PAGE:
Gabriela Reveals Juicy Details From Below Deck Yacht Sailing - Exclusive Interview

When you imagine a sailing yacht, the first thing to come to mind may be the wealthy guests who charter them. However, Bravo's reality series, "Below Deck Sailing Yacht," takes you behind the scenes to see all the work the crew puts in. The show has just entered Season 3 and is once again following Captain Glenn Shephard and his crew throughout the charter season. There's plenty of drama, rivalries, and romances to see as the team lives and works in close quarters.

Gabriela Barragan joined the crew of Parsifal III as one of the stewardesses this season, but she's had plenty of experience on other yachts and as a bartender in the past. During an exclusive interview with The List, Barragan revealed the hardest parts of being a yachtie, and if real life on Parsifal III is as dramatic as it seems on screen. She also shared how she manages tensions with crewmates and deals with pushy guests.

What it's like having no privacy on the yacht

What first made you want to work on a yacht?

Travel, first of all, and the money. I really feel like I can do anything I put my mind to. As left-field as it probably seemed to my friends and family, for me, I was like, "This is perfect for me." I bartend, I already work in hospitality. I'd rather do this on a mega-yacht in some exotic location and save money while I'm doing it.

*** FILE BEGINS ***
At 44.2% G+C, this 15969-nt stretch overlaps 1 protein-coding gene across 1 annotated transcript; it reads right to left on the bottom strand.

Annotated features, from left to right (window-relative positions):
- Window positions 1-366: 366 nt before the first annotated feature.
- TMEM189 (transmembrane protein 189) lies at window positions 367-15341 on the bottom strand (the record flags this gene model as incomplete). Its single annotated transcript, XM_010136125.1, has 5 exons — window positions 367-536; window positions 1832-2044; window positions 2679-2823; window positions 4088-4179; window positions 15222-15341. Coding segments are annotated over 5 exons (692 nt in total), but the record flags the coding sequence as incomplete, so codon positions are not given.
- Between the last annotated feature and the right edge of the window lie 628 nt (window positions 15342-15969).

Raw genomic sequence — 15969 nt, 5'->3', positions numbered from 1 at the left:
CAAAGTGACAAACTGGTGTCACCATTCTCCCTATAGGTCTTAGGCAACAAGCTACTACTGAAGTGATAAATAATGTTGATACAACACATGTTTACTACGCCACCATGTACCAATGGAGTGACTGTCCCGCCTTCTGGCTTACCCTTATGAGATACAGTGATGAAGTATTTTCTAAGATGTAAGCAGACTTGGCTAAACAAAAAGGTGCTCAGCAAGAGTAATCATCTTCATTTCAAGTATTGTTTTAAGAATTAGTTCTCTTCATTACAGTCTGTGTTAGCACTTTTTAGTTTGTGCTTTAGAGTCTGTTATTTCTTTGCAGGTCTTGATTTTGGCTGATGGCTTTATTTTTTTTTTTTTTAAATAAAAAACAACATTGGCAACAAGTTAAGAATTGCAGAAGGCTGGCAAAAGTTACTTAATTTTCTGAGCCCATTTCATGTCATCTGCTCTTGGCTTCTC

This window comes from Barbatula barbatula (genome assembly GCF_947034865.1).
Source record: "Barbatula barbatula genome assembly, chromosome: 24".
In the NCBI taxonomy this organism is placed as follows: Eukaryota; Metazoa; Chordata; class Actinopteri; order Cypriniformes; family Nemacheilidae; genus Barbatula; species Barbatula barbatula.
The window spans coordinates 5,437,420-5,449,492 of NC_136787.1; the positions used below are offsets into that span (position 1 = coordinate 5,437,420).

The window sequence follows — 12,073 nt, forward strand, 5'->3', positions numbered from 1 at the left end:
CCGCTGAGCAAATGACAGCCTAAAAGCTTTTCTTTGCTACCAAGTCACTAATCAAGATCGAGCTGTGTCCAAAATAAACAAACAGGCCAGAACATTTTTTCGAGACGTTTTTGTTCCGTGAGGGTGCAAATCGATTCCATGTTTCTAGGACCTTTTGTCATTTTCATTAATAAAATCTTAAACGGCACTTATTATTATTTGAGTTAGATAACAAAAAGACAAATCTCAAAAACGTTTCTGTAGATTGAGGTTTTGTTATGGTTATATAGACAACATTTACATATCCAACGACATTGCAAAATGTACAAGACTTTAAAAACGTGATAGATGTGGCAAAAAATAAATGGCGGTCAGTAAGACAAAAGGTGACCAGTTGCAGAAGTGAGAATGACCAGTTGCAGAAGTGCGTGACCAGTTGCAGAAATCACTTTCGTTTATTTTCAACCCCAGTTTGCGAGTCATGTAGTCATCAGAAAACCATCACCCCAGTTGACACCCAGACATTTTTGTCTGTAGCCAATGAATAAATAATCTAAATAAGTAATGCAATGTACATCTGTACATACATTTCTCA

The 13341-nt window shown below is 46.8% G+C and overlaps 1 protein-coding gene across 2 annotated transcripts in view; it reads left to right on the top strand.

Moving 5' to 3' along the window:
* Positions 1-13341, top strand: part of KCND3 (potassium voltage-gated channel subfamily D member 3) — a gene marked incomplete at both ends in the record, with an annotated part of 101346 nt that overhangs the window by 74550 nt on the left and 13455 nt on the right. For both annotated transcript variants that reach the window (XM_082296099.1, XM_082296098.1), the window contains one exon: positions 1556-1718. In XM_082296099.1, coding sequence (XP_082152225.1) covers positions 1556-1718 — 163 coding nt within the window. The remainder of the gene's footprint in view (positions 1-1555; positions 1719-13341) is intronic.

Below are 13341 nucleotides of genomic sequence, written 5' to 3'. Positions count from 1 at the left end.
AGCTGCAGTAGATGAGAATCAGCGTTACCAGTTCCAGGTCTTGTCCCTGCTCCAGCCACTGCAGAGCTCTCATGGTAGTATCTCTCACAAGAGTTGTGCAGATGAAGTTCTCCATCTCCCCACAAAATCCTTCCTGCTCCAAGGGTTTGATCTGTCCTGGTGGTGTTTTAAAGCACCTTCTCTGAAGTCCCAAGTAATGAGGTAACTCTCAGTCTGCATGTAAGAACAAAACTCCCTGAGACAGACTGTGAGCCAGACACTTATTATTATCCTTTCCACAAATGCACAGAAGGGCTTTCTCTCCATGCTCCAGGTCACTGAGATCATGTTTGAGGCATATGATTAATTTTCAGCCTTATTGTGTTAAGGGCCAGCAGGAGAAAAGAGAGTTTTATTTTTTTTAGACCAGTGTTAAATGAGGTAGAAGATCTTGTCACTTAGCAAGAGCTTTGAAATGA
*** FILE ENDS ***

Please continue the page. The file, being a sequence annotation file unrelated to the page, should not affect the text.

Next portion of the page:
How did being filmed, while you were making ["Below Deck Sailing Yacht"], how did that affect the work you do?

I definitely don't think being filmed made my job any different than it normally is — only when I would bump into a camera person, or they would fall down the stairs backward on accident. I'd be like, "Oh my God, are you okay?" And then it's like, "Oh shoot, I can't talk to you." That was a little weird, not being able to talk to my other off-camera coworkers in terms of the cameramen and the sound people. Aside from that, I did my job exactly how I would on any boat. 

There was a little bit of pressure to do my job extra well because there's an audience watching back home that would be like, "She didn't do that right." I wanted to represent all the boats I have worked on really well and all of the Chief Stews that I've come across during my career. I wanted to make yachties watching proud, like, "Oh, she really does know what she's doing." There's a little bit of added pressure, but I forgot the cameras were there half the time.

It looks like, when you're watching, that it's already really close quarters. Was it ever hard when you have the cameraman added into where there's already not a lot of space?